My paradise is heaven; I cannot enter yonder city!"
a city to-day of unsurpassed beauty, when viewed from the
distance, with its white domes and slender minarets rising above
the shrubbery and trees of its thirty thousand gardens.
this old city; in this historic city; in this beautiful city; in
Damascus, I greet you and extend to you an invitation to join me
in my proposed trip through Gilead.
My party as yet consists of but two persons. My dragoman, William
Barakat, of Jerusalem, in response to a telegram sent from
Constantinople, met me several days ago at Beyrout. He is a native
Syrian, talks good English, dresses like an American, (save that
he wears a red fez,) and is a Christian in faith. Before reaching
this city he has already rendered me excellent service. He is
intelligent, having attended the American College at Beyrout. I
can trust him.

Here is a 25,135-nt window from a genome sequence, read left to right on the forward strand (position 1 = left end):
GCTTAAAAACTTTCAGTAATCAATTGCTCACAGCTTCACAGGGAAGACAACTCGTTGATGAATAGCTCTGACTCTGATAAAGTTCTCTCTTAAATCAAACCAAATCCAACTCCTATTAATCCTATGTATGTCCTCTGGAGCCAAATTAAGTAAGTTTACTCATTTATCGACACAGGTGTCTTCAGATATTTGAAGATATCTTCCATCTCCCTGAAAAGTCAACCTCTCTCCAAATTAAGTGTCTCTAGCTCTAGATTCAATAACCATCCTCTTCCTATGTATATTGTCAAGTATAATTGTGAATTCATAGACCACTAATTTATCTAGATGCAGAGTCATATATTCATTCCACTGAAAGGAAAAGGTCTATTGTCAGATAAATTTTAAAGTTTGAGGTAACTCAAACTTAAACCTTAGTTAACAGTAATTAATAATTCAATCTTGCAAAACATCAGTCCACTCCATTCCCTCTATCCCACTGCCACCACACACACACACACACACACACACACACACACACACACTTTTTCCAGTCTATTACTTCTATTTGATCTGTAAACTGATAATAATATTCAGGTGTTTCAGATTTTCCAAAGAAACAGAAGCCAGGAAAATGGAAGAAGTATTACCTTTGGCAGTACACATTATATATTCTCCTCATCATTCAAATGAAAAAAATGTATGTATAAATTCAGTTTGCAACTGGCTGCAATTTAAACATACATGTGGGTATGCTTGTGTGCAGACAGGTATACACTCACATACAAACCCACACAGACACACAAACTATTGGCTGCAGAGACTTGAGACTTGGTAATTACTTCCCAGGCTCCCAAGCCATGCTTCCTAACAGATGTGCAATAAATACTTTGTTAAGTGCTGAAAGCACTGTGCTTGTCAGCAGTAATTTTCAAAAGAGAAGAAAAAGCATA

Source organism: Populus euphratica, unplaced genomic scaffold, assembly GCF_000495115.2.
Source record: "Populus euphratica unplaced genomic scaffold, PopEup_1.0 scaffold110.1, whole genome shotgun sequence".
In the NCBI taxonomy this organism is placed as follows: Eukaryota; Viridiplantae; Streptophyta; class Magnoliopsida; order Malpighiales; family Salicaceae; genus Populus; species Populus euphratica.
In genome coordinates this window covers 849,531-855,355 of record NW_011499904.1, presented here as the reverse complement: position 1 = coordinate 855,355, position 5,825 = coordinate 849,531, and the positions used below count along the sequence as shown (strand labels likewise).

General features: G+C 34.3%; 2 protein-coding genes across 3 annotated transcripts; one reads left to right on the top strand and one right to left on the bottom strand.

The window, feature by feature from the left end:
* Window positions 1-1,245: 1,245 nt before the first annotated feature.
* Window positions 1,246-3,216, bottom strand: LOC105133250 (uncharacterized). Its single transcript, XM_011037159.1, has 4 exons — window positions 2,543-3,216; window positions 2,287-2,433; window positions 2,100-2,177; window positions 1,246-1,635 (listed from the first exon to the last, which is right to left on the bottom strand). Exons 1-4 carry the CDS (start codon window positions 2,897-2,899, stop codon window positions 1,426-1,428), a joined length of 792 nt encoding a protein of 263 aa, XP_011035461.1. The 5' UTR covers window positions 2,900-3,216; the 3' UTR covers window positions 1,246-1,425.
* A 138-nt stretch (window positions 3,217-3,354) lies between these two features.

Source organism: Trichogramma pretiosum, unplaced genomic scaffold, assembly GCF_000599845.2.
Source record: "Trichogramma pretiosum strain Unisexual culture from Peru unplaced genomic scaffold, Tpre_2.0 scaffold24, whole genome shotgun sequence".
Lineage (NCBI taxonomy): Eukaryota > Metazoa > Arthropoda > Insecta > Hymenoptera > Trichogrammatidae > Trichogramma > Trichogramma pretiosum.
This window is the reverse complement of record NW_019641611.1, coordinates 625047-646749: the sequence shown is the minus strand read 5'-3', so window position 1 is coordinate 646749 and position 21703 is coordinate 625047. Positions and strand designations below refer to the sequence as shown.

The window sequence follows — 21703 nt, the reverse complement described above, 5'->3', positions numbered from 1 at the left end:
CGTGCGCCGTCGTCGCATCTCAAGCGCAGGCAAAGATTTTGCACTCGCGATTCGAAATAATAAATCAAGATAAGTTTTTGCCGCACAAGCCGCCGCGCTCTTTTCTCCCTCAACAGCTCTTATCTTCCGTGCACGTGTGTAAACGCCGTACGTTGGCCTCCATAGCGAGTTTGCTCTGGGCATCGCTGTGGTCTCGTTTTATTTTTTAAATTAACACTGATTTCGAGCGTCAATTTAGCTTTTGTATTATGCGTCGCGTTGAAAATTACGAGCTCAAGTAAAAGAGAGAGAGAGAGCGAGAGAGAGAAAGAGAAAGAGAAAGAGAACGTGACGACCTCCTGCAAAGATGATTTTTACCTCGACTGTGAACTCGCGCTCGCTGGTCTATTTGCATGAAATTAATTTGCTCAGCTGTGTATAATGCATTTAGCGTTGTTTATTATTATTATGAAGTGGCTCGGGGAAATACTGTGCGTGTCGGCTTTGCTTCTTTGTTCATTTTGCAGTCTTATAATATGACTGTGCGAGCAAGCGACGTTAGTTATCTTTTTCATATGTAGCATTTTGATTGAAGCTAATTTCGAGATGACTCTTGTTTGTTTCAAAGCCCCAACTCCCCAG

My arrangements with my guide are simple. He is to take me over my
desired route by best possible methods of travel; to furnish the
best of fare and lodging obtainable; to guarantee me a safe
escort; and he is to do all this within a specified time and for a
stipulated price. I did not then know how little I was asking as
to fare and lodging, but when I knew that he was fulfilling his
part of the agreement I had little cause for just complaint.
By early dawn, on October thirtieth, we had breakfasted and had
bidden good-by to all the servants about the hotel, (many of whom
I did not know to exist, but who, somehow, had learned of me, and
had risen thus early to witness my departure and to ask a fee for
services that I am quite sure some of them had had no part in
rendering,) and had ordered the driver to lose no time in reaching
the station of the Damascus-Hauran Railroad, about two miles
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